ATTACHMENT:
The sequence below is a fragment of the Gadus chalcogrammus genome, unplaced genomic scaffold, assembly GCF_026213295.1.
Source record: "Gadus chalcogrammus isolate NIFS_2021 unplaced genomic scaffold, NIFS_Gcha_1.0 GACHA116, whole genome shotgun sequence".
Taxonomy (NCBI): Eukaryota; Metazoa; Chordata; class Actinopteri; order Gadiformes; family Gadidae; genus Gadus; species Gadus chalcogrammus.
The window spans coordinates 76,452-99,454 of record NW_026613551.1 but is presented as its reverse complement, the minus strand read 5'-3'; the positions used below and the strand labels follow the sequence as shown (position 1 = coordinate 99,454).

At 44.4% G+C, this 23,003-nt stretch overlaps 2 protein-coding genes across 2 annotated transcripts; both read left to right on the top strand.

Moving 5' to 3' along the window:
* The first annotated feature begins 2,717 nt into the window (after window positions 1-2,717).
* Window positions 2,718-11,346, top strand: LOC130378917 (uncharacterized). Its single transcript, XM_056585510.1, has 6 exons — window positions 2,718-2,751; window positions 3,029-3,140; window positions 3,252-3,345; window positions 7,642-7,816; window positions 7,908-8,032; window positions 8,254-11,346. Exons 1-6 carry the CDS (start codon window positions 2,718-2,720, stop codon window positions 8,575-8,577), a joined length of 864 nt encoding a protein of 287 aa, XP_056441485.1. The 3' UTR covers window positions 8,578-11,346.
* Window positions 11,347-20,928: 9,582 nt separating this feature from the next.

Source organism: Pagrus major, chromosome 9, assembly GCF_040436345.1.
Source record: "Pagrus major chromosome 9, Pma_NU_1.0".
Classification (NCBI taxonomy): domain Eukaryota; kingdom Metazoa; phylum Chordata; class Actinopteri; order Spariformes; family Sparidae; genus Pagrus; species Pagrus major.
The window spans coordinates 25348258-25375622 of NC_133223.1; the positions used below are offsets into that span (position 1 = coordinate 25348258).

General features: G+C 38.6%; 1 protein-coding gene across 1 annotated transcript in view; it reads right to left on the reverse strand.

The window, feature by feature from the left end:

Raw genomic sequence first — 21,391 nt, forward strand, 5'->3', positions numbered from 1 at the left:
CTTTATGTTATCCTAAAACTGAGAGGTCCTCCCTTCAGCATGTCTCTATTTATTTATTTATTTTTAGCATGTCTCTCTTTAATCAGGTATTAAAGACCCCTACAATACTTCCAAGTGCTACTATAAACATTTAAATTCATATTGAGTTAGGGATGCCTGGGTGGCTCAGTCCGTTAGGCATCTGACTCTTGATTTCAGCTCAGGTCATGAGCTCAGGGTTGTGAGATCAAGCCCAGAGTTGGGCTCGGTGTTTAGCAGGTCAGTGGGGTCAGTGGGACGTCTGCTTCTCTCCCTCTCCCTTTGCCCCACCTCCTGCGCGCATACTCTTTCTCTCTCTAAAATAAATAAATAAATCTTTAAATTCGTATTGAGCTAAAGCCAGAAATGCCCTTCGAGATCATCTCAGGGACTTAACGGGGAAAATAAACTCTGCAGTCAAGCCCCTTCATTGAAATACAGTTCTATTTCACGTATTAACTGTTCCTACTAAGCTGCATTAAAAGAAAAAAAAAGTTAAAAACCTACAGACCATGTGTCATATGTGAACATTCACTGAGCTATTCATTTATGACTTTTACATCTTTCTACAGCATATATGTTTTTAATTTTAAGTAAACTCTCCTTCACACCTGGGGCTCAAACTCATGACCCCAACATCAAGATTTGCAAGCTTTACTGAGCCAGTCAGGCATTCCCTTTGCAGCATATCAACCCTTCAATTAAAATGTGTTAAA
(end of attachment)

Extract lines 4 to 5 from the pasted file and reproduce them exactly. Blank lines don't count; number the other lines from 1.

The window spans coordinates 76,452-99,454 of record NW_026613551.1 but is presented as its reverse complement, the minus strand read 5'-3'; the positions used below and the strand labels follow the sequence as shown (position 1 = coordinate 99,454).

At 44.4% G+C, this 23,003-nt stretch overlaps 2 protein-coding genes across 2 annotated transcripts; both read left to right on the top strand.